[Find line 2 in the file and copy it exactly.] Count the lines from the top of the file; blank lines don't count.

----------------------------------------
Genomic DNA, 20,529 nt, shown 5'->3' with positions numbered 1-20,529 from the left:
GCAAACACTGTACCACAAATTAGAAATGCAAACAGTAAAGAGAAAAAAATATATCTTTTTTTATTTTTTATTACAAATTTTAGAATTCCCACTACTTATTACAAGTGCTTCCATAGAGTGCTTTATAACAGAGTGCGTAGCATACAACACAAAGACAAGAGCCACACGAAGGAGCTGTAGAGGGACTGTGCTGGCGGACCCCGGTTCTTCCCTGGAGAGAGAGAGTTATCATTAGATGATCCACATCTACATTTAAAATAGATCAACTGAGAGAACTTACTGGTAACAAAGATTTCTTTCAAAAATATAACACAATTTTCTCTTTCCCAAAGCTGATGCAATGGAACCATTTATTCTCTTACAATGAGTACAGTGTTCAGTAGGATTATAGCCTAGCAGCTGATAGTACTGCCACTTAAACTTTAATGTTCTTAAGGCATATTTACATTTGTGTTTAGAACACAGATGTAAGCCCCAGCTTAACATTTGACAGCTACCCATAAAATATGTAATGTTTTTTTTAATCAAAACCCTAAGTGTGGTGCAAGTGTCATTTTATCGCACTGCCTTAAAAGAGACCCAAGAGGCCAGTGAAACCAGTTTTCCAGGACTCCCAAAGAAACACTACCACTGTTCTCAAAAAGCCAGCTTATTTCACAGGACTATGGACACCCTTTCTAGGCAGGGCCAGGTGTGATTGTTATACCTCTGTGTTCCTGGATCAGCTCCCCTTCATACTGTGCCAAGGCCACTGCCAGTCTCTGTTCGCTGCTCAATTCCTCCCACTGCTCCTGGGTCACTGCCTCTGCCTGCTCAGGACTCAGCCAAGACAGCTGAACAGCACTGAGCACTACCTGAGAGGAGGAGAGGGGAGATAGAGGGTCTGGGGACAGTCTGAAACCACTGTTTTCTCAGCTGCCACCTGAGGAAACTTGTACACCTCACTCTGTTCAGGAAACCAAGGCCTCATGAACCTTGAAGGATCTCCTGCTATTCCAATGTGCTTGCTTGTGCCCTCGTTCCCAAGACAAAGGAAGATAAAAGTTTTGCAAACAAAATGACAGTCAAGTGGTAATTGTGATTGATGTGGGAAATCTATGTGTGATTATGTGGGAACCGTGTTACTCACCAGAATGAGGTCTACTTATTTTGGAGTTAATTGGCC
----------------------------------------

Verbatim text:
GCAAACACTGTACCACAAATTAGAAATGCAAACAGTAAAGAGAAAAAAATATATCTTTTTTTATTTTTTATTACAAATTTTAGAATTCCCACTACTTATTACAAGTGCTTCCATAGAGTGCTTTATAACAGAGTGCGTAGCATACAACACAAAGACAAGAGCCACACGAAGGAGCTGTAGAGGGACTGTGCTGGCGGACCCCGGTTCTTCCCTGGAGAGAGAGAGTTATCATTAGATGATCCACATCTACATTTAAAATAGATCAACTGAGAGAACTTACTGGTAACAAAGATTTCTTTCAAAAATATAACACAATTTTCTCTTTCCCAAAGCTGATGCAATGGAACCATTTATTCTCTTACAATGAGTACAGTGTTCAGTAGGATTATAGCCTAGCAGCTGATAGTACTGCCACTTAAACTTTAATGTTCTTAAGGCATATTTACATTTGTGTTTAGAACACAGATGTAAGCCCCAGCTTAACATTTGACAGCTACCCATAAAATATGTAATGTTTTTTTTAATCAAAACCCTAAGTGTGGTGCAAGTGTCATTTTATCGCACTGCCTTAAAAGAGACCCAAGAGGCCAGTGAAACCAGTTTTCCAGGACTCCCAAAGAAACACTACCACTGTTCTCAAAAAGCCAGCTTATTTCACAGGACTATGGACACCCTTTCTAGGCAGGGCCAGGTGTGATTGTTATACCTCTGTGTTCCTGGATCAGCTCCCCTTCATACTGTGCCAAGGCCACTGCCAGTCTCTGTTCGCTGCTCAATTCCTCCCACTGCTCCTGGGTCACTGCCTCTGCCTGCTCAGGACTCAGCCAAGACAGCTGAACAGCACTGAGCACTACCTGAGAGGAGGAGAGGGGAGATAGAGGGTCTGGGGACAGTCTGAAACCACTGTTTTCTCAGCTGCCACCTGAGGAAACTTGTACACCTCACTCTGTTCAGGAAACCAAGGCCTCATGAACCTTGAAGGATCTCCTGCTATTCCAATGTGCTTGCTTGTGCCCTCGTTCCCAAGACAAAGGAAGATAAAAGTTTTGCAAACAAAATGACAGTCAAGTGGTAATTGTGATTGATGTGGGAAATCTATGTGTGATTATGTGGGAACCGTGTTACTCACCAGAATGAGGTCTACTTATTTTGGAGTTAATTGGCC